Scientists, people with yards, and nature lovers generally all agree that invasive plants are the worst. Mention buckthorn or multiflora rose at a party and I bet you won’t hear anyone say how much they like them. Before we go on, check out Christopher Wells’ post, Why Study Invasive Species?
So, does anyone have a reason to like invasive plants? I’m looking for a silver lining, to help me sleep at night. I have nightmares of Japanese knotweed gradually covering the New England area, such that wildflowers and trees are merely a memory.
Well I’ve done some research, I’ve been out scrambling around in invasive shrubs, I’ve talked to a few people, and I have some thoughts. While I won’t be singing the praises of invasive plants any time soon, I do think investigating their ecological effects—positive, negative, or neutral—is a fascinating topic.
For my research, I climb/crawl/smash my way through very dense shrubbery, and one of the first things I noticed was the growth patterns of different species. Dogwood, raspberry, blueberry, and rhododendrons are all native shrubs that I have seen frequently, and they all have more or less one main stem and a few branches per plant. These plants have important ecological roles, including providing food for wildlife.
For better or for worse, many invasive shrubs have growth forms that differ from natives. Autumn olive and honeysuckle produce many stems that grow up and bend over in all directions, creating arches with many branches off of each one, such that it is close to impossible to walk or crawl through. My advisor mentioned that honeysuckles create “igloos” when they are covered in snow, possibly providing shelter for small mammals in the winter. I’d like to investigate this. Mostly because I think a photo of bunnies in an igloo could make me famous.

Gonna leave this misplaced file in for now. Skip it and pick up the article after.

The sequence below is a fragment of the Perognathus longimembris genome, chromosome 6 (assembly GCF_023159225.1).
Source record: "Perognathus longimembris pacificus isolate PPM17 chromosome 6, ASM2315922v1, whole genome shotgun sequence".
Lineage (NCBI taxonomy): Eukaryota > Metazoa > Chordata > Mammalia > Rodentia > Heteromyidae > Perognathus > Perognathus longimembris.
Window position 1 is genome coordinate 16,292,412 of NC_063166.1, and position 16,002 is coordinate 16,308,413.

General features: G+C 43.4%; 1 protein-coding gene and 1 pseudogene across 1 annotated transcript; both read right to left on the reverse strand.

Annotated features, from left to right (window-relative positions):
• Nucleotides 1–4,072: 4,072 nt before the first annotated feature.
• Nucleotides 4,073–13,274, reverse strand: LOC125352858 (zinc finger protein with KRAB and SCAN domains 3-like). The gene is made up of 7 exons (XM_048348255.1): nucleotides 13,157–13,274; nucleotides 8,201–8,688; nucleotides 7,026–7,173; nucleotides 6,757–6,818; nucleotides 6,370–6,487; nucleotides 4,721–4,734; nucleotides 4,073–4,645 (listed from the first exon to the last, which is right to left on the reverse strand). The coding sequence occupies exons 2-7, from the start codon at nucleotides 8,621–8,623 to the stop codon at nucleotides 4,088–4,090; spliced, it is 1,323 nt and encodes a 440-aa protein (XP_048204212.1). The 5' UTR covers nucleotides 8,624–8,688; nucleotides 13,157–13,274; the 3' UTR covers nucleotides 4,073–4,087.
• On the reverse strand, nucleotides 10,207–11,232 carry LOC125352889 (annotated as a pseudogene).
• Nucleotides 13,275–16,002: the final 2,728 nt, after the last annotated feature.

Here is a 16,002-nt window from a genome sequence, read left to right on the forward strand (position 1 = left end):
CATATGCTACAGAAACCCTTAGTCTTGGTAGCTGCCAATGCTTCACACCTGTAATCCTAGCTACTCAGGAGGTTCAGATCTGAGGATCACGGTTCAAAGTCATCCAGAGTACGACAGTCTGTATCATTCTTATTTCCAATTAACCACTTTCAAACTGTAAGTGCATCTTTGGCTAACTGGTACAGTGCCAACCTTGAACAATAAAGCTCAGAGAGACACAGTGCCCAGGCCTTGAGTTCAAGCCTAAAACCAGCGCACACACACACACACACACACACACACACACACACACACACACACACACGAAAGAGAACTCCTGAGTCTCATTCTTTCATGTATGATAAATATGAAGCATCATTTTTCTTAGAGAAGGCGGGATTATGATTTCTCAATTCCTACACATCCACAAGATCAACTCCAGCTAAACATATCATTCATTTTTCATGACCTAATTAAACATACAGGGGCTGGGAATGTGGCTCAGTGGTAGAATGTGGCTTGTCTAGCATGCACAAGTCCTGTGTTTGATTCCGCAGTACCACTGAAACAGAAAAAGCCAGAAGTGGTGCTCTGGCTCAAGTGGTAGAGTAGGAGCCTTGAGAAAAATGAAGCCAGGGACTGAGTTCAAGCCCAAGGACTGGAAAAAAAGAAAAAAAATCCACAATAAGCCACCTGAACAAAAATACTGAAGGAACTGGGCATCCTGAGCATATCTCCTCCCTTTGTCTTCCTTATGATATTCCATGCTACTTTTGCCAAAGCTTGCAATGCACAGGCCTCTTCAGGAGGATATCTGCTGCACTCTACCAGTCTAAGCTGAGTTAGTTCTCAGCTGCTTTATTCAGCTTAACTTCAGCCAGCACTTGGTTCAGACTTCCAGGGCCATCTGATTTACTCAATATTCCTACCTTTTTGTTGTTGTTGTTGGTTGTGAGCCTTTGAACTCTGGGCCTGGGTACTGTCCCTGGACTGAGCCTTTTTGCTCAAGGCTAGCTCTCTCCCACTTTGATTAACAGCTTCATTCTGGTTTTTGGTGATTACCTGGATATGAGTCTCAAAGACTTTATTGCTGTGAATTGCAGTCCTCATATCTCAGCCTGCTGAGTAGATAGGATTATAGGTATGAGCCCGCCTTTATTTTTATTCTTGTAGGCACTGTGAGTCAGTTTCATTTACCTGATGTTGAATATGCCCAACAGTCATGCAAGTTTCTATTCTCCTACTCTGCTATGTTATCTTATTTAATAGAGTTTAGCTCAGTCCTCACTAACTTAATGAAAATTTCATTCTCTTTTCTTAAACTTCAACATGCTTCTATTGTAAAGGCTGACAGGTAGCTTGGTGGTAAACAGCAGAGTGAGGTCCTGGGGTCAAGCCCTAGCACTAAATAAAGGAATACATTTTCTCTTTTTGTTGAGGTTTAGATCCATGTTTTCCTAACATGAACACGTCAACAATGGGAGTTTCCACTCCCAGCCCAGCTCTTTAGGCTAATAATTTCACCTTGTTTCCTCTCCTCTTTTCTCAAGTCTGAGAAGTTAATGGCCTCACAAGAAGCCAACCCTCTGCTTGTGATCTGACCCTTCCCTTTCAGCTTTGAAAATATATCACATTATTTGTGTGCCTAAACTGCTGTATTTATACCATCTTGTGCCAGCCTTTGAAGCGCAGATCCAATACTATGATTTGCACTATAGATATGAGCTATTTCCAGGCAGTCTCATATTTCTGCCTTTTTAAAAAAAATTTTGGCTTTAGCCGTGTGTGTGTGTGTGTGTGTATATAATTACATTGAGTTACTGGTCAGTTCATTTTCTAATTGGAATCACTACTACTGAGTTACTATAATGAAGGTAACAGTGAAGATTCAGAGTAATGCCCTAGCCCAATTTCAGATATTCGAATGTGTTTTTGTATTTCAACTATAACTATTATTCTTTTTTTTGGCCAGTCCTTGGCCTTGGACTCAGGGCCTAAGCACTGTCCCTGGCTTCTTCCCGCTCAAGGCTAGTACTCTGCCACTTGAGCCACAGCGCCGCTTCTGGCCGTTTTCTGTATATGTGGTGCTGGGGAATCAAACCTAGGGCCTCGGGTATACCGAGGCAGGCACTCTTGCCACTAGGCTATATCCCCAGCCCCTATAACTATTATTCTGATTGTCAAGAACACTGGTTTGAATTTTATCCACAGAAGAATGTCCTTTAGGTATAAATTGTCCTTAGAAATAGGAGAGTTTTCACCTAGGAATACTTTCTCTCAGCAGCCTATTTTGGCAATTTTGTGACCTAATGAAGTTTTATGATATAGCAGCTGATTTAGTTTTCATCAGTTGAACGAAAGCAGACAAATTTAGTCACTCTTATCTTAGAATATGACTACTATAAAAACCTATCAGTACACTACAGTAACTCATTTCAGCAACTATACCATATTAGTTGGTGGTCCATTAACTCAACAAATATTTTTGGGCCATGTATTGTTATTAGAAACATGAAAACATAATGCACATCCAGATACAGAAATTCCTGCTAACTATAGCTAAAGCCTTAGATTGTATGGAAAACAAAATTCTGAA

Multiflora rose and Japanese barberry create tangled messes of thorns, and the vegetation is so dense that under a thicket of these plants that the ground is dark and damp, with perhaps some moss but no other plants, and don’t even think about trying to walk through them. This seems terrible for biodiversity, but as promised a silver lining: A thicket of barberry or rose provides protection from predators for small animals, and many animals that use these types of habitats are in decline, such as the woodcock and the New England cottontail. The main problem that I see is that there doesn’t seem to be anything for them to eat under the thickets.
There are some native thicket-forming plants such as hawthorn, so don’t go out planting invasive rose bushes just yet.
Many invasive plants have fruits that persist through the winter. You might have noticed the red berries of Japanese barberry, or the orange fruits of bittersweet that look rather lovely against the snow. Throw in a cardinal and you have yourself a Christmas card. It’s a bit complicated and the jury is still out on whether this is a benefit, but studies have shown that birds will eat these berries and they might help improve winter survival rates . This is a nice bonus considering that many songbirds suffer from habitat loss.
The bottom line is that invasive plants are different physically and ecologically, and these differences might have surprising effects, ranging from devastating to useful.
Again, I’m not promoting invasive plants, but it’s an interesting perspective and I’d love to hear what you think about it! And if you’re interested, here’s an article about this topic written by someone smarter than me.
1. Kwit, C., Levey, D. J., Greenberg, C. H., Pearson, S. F., McCarty, J. P., & Sargent, S. (2004). Cold Temperature Increases Winter Fruit Removal Rate of a Bird-Dispersed Shrub. Oecologia, (1), 30. doi:10.2307/40006408